Coconut Grove

  • West Grove mural
  • child on bicycle in west grove


The Black community of Coconut Grove was founded by Bahamians who migrated to Florida starting in the late 1800s. This led to the area being recently designated as “Little Bahamas”, although over its long history, the Grove has also attracted Black settlers from other parts of the United States. In 1925, the City of Miami constructed a trash incinerator in the neighborhood which regularly spewed toxic ash over the homes, yards, schools, and parks of West Grove. A lack of city supported sanitation services further contributed to an unhealthy environment. Despite these setbacks, the community thrived. Local businesses flourished and the academic and professional accomplishments of the graduates of the neighborhood schools created a sense of pride in the community at large. The end of segregation marked the start of the neighborhood’s decline. This loss of patrons who moved to other parts of Dade County led to once thriving businesses closing their doors. The crack epidemic of the 1980s increased the presence of law enforcement, violence, and community tensions. Two decades later the financial crisis of 2008 led to displacement by foreclosure.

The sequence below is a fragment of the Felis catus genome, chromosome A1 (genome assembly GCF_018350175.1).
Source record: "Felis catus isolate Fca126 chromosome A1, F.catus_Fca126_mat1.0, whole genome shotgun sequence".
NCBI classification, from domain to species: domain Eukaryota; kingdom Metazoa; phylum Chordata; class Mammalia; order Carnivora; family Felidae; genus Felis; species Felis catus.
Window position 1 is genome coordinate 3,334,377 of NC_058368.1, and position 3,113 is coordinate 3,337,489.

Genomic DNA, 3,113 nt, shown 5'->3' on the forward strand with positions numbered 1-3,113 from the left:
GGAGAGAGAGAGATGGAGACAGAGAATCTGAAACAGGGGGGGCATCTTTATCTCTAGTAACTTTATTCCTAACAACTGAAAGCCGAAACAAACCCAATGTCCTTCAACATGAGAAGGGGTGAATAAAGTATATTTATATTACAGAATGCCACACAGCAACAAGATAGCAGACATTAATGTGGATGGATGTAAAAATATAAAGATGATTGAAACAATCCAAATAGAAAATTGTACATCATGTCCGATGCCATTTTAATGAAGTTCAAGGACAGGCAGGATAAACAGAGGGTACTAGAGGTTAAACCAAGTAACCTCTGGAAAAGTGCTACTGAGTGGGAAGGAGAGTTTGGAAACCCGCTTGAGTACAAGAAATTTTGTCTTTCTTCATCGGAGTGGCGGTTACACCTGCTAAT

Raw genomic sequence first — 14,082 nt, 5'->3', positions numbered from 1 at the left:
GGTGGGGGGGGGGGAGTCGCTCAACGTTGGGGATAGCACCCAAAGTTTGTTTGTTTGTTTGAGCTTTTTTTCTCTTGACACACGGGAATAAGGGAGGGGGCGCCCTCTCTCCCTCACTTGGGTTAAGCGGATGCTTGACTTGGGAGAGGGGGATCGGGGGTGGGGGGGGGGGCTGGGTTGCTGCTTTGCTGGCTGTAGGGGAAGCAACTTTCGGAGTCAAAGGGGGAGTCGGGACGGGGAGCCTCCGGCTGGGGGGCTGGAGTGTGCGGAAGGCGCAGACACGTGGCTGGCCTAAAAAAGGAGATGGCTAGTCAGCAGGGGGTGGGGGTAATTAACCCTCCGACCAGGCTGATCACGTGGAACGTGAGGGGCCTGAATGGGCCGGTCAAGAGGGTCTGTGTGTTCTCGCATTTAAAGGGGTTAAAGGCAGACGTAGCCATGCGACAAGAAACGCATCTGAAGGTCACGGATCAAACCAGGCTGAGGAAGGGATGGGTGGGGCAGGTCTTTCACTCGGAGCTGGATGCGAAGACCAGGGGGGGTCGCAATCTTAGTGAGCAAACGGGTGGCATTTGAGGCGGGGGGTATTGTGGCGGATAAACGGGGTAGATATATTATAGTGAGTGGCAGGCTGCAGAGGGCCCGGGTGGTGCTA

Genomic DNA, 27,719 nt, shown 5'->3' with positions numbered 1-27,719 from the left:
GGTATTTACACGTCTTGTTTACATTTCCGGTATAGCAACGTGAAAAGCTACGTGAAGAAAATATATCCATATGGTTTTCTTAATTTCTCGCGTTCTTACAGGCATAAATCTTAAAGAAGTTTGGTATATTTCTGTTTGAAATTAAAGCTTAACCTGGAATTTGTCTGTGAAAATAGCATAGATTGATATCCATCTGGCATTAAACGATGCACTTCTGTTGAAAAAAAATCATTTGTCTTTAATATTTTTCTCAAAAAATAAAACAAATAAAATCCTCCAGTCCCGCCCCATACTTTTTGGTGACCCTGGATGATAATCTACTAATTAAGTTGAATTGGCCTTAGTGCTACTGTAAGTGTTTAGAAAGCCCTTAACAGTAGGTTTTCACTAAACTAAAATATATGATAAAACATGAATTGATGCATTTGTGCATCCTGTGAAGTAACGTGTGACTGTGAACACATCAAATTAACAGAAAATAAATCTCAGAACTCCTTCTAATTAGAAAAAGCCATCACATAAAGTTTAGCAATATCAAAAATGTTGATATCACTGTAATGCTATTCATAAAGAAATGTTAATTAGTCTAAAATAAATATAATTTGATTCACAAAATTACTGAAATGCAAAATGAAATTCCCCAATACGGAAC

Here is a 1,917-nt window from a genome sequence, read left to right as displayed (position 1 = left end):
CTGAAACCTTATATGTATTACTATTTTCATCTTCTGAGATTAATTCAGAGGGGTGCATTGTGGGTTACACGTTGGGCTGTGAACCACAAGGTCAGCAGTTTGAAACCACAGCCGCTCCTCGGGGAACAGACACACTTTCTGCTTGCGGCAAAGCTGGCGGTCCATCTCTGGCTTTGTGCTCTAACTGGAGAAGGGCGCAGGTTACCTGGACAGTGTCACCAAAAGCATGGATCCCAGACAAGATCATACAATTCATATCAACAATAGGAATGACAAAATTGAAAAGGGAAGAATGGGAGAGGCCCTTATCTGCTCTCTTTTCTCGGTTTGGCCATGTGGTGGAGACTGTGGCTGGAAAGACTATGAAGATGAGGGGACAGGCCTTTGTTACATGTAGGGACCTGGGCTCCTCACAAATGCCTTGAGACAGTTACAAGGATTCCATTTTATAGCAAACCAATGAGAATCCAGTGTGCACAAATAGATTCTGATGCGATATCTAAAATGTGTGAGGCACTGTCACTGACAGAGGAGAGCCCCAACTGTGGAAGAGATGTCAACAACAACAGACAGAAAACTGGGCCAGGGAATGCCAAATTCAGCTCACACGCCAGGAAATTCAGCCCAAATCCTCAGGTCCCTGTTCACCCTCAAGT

Through these social and economic upheavals, the West Grove community has managed to retain sense of place, reinforced through the stabilizing presence of legacy homeowners and an active network of community organizations and churches. As the neighborhood gentrifies, residents are being pressured to sell their homes to developers. Many multifamily buildings are now just empty lots waiting to be redeveloped. Campaigns have been launched to stop or slow down such developments, but to little avail, leaving the future of this unique and historic community in peril.